Lowdown: Hong Kong's Must-See Exhibitions Over ABHK23 and Beyond
Su Hui Yu, Future Shock (2019) (still). Courtesy the artist.
Art Basel Hong Kong promises to be lively this year as mandatory quarantine policies lift. Ocula Magazine looks beyond the fair, sharing a selection of the city's must-see exhibitions showing in notable galleries, institutions, and non-profit spaces.
Videotage, Louis Koo Cinema, 2 Harbour Road
24 March 2023
Expect: reflections on the future of an algorithm-driven world across digital essays, travelogs, and pseudo-advertisements.
Every generation believes itself at the turning point of history, but ours is certainly a strange time; humans and machines merge, while digital spaces overtake nature. During this one-day screening, five artists speculate about the future of humanity as we face rapid globalisation, technological reliance, and environmental decay.
Grounded in scepticism, Zhou Yinglin's 8-bit animation One World, One Dream (2008) revisits utopian ambitions of world unification. Titled after the 2008 Beijing Olympics slogan, the work draws from the biblical story of the 'Tower of Babel' as an allegory for globalisation processes.
'A future that comes too quickly creates more apprehension than that of a foreign land,' suggests Su Hui Yu's three-channel video Future Shock (2019). Shot in industrial Taiwan, the video captures the island's golden age, once a distant future, now an aggregation of relics.
Expect: a shared experience with fellow visitors, some cultural insight, a break from postcolonial critique, and maybe some cooking.
Rirkrit Tiravanija's participatory installations created places of gathering decades before ruangrupa's edition of documenta fifteen. Back then, shared moments were still considered to be radical gestures for the collective values they represented—until it was noted that the collective enacted pertained to a small percentage of the art world demographic.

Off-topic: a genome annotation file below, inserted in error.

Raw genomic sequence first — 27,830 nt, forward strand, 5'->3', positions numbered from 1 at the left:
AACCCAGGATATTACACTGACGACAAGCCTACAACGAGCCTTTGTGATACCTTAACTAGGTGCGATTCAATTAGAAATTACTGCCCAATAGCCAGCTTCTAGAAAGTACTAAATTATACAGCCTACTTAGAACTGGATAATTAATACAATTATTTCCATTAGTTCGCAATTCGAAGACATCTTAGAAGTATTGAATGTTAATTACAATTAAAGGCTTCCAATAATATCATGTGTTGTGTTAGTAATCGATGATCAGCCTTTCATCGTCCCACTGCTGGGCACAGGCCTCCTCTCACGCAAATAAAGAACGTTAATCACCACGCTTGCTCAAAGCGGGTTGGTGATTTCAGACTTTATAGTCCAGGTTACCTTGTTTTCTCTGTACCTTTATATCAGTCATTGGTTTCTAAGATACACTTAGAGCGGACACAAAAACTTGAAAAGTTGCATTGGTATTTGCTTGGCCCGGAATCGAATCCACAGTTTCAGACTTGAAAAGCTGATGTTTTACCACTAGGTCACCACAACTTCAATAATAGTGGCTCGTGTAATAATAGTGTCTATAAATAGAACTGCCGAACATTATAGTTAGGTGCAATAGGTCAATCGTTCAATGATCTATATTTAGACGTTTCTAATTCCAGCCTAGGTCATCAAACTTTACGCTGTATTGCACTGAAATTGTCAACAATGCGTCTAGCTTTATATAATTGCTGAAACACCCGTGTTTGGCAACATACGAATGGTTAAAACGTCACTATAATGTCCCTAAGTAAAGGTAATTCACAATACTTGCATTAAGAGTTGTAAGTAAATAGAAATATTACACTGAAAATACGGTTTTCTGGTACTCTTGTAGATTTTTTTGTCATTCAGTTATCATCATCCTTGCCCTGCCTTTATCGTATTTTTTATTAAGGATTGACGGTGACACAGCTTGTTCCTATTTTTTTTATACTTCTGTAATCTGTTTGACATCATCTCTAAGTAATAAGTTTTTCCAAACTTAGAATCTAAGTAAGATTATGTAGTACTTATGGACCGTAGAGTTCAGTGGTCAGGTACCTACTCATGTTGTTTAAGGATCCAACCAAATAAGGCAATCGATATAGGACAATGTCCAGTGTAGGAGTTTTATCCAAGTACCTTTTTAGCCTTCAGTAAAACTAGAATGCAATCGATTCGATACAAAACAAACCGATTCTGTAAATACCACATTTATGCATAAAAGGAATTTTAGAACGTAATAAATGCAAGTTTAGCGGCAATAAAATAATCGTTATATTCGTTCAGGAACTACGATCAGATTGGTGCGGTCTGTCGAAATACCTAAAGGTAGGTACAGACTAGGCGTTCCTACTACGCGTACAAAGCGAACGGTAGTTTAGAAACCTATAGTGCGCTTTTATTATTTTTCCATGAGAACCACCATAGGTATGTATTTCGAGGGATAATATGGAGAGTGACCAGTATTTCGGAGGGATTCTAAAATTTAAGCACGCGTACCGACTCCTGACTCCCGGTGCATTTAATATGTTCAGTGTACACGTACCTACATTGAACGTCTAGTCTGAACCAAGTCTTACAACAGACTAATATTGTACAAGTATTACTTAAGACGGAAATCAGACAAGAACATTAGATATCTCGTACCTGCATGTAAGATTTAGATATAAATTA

For instance, Tiravanija's notable untitled 1990 (pad thai), of which additional editions emerged over the years, saw the artist originally cooking the Thai dish for visitors at Paula Allen Gallery, New York. While limited in its reach, the performance unsettled the expectation of the art object and Eastern cultures as artefacts to be encountered in museum collections.
At the 1999 Venice Biennale, Tiravanija addressed power imbalances on the international stage by conceiving the very first Thai Pavilion around the corner from the pavilions of three of the world's former great powers, England, Germany, and France. Whether his gestures can serve as political critique today is up for debate, but the artist's first exhibition since joining David Zwirner (the content of which is undisclosed) will be worth a visit for the participatory experiences Tiravanija is known for.
Expect: a stop by India, where traditional craft practices abound, in this striking performance that connects textiles, architecture, nature, agriculture, and gender relations across six cultures.
Often deemed meditative and transcendental, Kimsooja's subtle propositions probe fundamental questions of being and existence. Grounded in an approach of 'non-doing', they leave space for objects and symbols to speak for themselves.
The artist's bottari bundles, for instance, comprise bright parcels modelled after the tied bundles Korean migrants use to carry essential belongings while on the move. Commonly scattered on the ground, their contents undisclosed, they hint at the journey undertaken.
These metaphors of journey and baggage are transposed to Kimsooja's first Hong Kong exhibition, where the third part of the video series 'Thread Routes' (2010–2019) highlights textile traditions in India. Featuring new clay and rice-paper installations and Indian block prints, the exhibition attests to the range of the artist's practice, whose reliance on silence and stillness is almost a radical proposition amid heavily mediated messages within curatorial and popular media today.
'There's this through line of thinking of how beauty is produced through sites of wounding or infection.' – Jes Fan (Wallpaper, 2022)
Jes Fan's visceral assemblages embody radical propositions. Bodies and biological matter are disassembled as their contents—blood, semen, hormones, and urine—are injected into indeterminate forms that collapse the binaries of gender and race.
Made of hand-blown glass, silicone, or resin, Fan's fragile networks appear to have incised the body to its bare skeleton. 3D-printed organs punctuate the carcass of sculptures like Visible Woman (2018), presently on view at Tai Kwun Contemporary as part of a group exhibition meditating on queer futures.
At Empty Gallery, Fan dives into the history of native species that generate precious materials from Hong Kong, starting with pearls. Recalling the city's moniker as the 'Pearl of the East', vivid, near-living bodies like the glistening shells of Diagram XIX (2023) draw attention to processes of contamination in relation to traumas of colonial subjectivity.
Expect: a journey through the chromatic jungles of West Africa, where dynamic bodies entangled in bright foliage entrap the eye.